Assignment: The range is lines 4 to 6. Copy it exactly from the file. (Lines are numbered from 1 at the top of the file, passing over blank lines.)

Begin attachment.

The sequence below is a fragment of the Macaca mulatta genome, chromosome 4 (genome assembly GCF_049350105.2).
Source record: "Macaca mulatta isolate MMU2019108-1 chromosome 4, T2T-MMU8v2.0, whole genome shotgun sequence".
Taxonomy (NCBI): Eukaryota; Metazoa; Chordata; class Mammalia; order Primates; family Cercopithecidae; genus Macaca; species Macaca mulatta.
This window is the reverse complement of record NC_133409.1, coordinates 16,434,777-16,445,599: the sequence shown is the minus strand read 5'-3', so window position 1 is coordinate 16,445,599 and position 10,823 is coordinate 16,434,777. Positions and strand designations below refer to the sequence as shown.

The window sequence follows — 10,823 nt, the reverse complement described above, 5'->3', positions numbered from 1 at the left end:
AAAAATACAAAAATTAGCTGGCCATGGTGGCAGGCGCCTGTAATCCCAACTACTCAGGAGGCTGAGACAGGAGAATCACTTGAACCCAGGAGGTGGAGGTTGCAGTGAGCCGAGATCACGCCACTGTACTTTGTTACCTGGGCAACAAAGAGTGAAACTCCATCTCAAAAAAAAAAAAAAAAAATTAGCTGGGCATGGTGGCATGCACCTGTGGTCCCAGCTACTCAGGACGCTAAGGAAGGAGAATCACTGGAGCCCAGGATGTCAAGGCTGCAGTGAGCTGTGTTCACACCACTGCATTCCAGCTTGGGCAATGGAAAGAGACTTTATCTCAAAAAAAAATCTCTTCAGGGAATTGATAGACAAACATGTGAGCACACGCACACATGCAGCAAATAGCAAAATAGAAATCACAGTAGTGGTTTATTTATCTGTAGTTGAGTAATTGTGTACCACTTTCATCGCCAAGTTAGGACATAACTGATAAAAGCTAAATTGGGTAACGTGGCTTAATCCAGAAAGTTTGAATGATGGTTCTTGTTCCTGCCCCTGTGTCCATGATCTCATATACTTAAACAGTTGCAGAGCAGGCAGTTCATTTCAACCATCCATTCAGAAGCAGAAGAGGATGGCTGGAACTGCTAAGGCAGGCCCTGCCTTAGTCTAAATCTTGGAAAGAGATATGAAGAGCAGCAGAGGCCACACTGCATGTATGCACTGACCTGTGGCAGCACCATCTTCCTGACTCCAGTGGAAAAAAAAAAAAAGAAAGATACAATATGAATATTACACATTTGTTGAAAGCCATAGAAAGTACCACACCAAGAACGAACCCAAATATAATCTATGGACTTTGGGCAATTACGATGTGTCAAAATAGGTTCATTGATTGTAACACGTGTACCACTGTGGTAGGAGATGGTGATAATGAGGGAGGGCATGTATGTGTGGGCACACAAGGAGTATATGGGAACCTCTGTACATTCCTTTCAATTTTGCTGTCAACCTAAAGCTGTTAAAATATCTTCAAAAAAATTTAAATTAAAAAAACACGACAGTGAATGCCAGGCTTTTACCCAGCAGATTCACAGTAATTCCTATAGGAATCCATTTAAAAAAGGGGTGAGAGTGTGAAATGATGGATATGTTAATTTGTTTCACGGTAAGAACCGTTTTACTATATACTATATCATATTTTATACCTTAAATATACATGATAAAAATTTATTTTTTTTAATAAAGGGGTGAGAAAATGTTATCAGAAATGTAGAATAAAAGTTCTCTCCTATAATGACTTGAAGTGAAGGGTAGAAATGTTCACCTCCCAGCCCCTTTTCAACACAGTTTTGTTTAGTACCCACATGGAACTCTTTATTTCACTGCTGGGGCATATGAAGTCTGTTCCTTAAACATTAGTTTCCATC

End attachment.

This window is the reverse complement of record NC_133409.1, coordinates 16,434,777-16,445,599: the sequence shown is the minus strand read 5'-3', so window position 1 is coordinate 16,445,599 and position 10,823 is coordinate 16,434,777. Positions and strand designations below refer to the sequence as shown.

The window sequence follows — 10,823 nt, the reverse complement described above, 5'->3', positions numbered from 1 at the left end:
AAAAATACAAAAATTAGCTGGCCATGGTGGCAGGCGCCTGTAATCCCAACTACTCAGGAGGCTGAGACAGGAGAATCACTTGAACCCAGGAGGTGGAGGTTGCAGTGAGCCGAGATCACGCCACTGTACTTTGTTACCTGGGCAACAAAGAGTGAAACTCCATCTCAAAAAAAAAAAAAAAAAATTAGCTGGGCATGGTGGCATGCACCTGTGGTCCCAGCTACTCAGGACGCTAAGGAAGGAGAATCACTGGAGCCCAGGATGTCAAGGCTGCAGTGAGCTGTGTTCACACCACTGCATTCCAGCTTGGGCAATGGAAAGAGACTTTATCTCAAAAAAAAATCTCTTCAGGGAATTGATAGACAAACATGTGAGCACACGCACACATGCAGCAAATAGCAAAATAGAAATCACAGTAGTGGTTTATTTATCTGTAGTTGAGTAATTGTGTACCACTTTCATCGCCAAGTTAGGACATAACTGATAAAAGCTAAATTGGGTAACGTGGCTTAATCCAGAAAGTTTGAATGATGGTTCTTGTTCCTGCCCCTGTGTCCATGATCTCATATACTTAAACAGTTGCAGAGCAGGCAGTTCATTTCAACCATCCATTCAGAAGCAGAAGAGGATGGCTGGAACTGCTAAGGCAGGCCCTGCCTTAGTCTAAATCTTGGAAAGAGATATGAAGAGCAGCAGAGGCCACACTGCATGTATGCACTGACCTGTGGCAGCACCATCTTCCTGACTCCAGTGGAAAAAAAAAAAAAGAAAGATACAATATGAATATTACACATTTGTTGAAAGCCATAGAAAGTACCACACCAAGAACGAACCCAAATATAATCTATGGACTTTGGGCAATTACGATGTGTCAAAATAGGTTCATTGATTGTAACACGTGTACCACTGTGGTAGGAGATGGTGATAATGAGGGAGGGCATGTATGTGTGGGCACACAAGGAGTATATGGGAACCTCTGTACATTCCTTTCAATTTTGCTGTCAACCTAAAGCTGTTAAAATATCTTCAAAAAAATTTAAATTAAAAAAACACGACAGTGAATGCCAGGCTTTTACCCAGCAGATTCACAGTAATTCCTATAGGAATCCATTTAAAAAAGGGGTGAGAGTGTGAAATGATGGATATGTTAATTTGTTTCACGGTAAGAACCGTTTTACTATATACTATATCATATTTTATACCTTAAATATACATGATAAAAATTTATTTTTTTTAATAAAGGGGTGAGAAAATGTTATCAGAAATGTAGAATAAAAGTTCTCTCCTATAATGACTTGAAGTGAAGGGTAGAAATGTTCACCTCCCAGCCCCTTTTCAACACAGTTTTGTTTAGTACCCACATGGAACTCTTTATTTCACTGCTGGGGCATATGAAGTCTGTTCCTTAAACATTAGTTTCCATC